View Full Version : Can I be the only stockholder in my corporation?

09-25-2005, 07:33 AM
Yes, a corporation can be formed with only one stockholder. However, corporate formalities, such as director and shareholder meetings, are still required in order to preserve the corporate form and prevent the stockholder from personal liability.

09-25-2005, 09:20 AM
it matters what type of corporation you are starting. Talk to an attorney, one would be very glad to help you out.

03-01-2006, 02:44 PM
One stockholder is very common for small corps, however that makes it quite easy to "pierce the corporate veil" and hold the stockholder accountable for the corporation'd debts and practices (since in effect they are the controlling party and the only party to benefit from the corporations activities).

03-05-2006, 12:12 PM
Does it change significantly if the business is organized as an LLC or are they held to the same standard?

03-05-2006, 12:55 PM
LLC have fewer requirements but have also been less thoroughly tested in the courts. In other words, the body of existing case law is much larger for corporations.

03-06-2006, 11:00 AM
Yep - basically if a lawyer can proove you are the company (i.e. the only owner and the main benefit gainer), they can pierce the veil.

03-07-2006, 10:00 AM
Steel, what you say is true and very relevant.

However, I would just add that it's not hard to maintain the integrity of a corporate entity when you are the single owner. In fact, it's easier in a way because you dont have to deal with any partners, etc. I own a one-person corp and with some diligence and research, I've learned how to keep it highly protected and difficult to pierce.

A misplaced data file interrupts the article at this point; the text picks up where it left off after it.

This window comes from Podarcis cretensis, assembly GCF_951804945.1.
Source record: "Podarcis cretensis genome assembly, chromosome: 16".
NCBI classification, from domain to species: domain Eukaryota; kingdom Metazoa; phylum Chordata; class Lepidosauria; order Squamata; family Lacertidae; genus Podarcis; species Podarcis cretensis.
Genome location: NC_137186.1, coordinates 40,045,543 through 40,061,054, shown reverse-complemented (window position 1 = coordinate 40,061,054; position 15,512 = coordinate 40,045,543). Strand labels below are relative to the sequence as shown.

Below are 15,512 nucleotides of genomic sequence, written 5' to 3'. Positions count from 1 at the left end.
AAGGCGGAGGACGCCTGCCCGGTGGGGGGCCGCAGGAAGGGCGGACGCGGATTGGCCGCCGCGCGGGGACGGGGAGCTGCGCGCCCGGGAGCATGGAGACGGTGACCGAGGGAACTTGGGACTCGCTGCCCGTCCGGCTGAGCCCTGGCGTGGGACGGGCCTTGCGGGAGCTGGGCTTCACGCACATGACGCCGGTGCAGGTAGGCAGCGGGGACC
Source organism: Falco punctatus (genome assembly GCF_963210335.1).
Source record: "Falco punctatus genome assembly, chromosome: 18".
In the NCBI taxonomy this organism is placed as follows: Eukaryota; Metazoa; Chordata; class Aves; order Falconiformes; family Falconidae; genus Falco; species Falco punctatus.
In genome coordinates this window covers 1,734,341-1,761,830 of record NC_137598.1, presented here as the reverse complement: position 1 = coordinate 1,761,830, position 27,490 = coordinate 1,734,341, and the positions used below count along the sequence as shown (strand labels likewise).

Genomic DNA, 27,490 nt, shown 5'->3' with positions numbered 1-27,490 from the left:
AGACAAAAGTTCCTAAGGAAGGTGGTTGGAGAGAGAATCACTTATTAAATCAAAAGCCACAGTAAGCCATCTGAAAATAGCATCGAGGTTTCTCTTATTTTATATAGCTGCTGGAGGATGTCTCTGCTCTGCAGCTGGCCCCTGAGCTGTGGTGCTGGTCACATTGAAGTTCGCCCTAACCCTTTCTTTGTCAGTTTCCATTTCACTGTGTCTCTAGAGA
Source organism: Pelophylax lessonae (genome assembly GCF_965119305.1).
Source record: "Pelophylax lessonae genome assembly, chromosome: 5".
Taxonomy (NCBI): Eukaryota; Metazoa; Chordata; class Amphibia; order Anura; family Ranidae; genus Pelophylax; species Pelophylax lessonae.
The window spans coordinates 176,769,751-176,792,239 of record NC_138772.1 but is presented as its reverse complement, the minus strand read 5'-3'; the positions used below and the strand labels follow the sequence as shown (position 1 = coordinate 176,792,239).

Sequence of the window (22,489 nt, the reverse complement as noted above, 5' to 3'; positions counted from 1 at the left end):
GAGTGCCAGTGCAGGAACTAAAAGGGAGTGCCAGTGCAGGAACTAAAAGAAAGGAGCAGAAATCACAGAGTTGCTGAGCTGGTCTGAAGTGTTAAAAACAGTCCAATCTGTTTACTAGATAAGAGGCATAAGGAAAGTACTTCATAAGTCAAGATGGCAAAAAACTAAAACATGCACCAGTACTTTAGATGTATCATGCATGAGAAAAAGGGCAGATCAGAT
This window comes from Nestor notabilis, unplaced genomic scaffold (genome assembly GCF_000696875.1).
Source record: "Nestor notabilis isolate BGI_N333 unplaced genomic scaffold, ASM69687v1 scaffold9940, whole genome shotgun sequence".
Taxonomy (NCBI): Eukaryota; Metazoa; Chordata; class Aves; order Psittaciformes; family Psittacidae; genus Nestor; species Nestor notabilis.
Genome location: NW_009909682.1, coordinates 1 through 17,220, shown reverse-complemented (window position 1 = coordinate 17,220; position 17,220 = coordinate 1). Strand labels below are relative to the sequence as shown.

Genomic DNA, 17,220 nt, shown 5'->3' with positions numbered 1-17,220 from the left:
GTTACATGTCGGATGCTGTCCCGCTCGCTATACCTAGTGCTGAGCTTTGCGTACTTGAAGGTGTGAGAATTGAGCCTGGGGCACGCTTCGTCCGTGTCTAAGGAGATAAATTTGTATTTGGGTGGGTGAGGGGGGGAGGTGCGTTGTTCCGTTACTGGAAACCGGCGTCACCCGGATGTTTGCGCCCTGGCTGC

Even if a lawyer can prove that I am the only owner and beneficiary, they can't just break through. They would have to prove that the corporation is formed for 'covenience' and therefore serves no actual business function (besides that of reducing taxes or liabiliy to the owner). That is a simplistic explanation, but that's the general idea as it was explained to me by my attorney.[

Since my 1-person corp engages in real business activities that would be impractical to perform as a sole prop, it is protected. Such activities include entering into complex legal agreements, maintaining payroll, doing pro bono work as billable hours, obtaining credit, and carrying E&O insurance.

If you have a corp that you are just using to bill clients, etc, it can be broken more easily.

I am not a lawyer.

03-07-2006, 03:52 PM
That's true, generally and usually, but like anything done by lawyers, it can be broken or worked around.

Case in point:
I worked a case where a guy (licensed plumber) started a corp for his plumbing biz. He did everything by the books, and actually did use the corp as a plumbing company, licensed and everything.
He screwed up a job that cost his client a major contract (imagine if say McDonalds used you for every plumbing job in your state, and you hired someone that messed up so badly, McD's pulled their biz from you - that bad). The client sued him individually and the corporation (since he did the work himself, and the corporation was the responsible party). The client's lawyers were able to get all the burden of the corporation (also he dissolved it soon after the suit and said it was out of biz) onto him personally.
Thank goodness this is Texas where they cannot take your house, since he was found liable by the judge for his and his corporations actions.

After Enron, HealthSouth, and all the other corporate malfeasance problems, Judges and juries are having no problems shifting the blame and problems onto the officers and owners.

03-07-2006, 03:58 PM
Good posts! I see what you are saying, but malfeasance and negligence are special cases, really.

For balance, we should note that even in a corp that is held by many, a good lawyer might be able to break through based on such factors. Therefore, a single-person corp isn't really less safe than any other.

Interesting topic...

(now seriously, I am NOT a laywer!)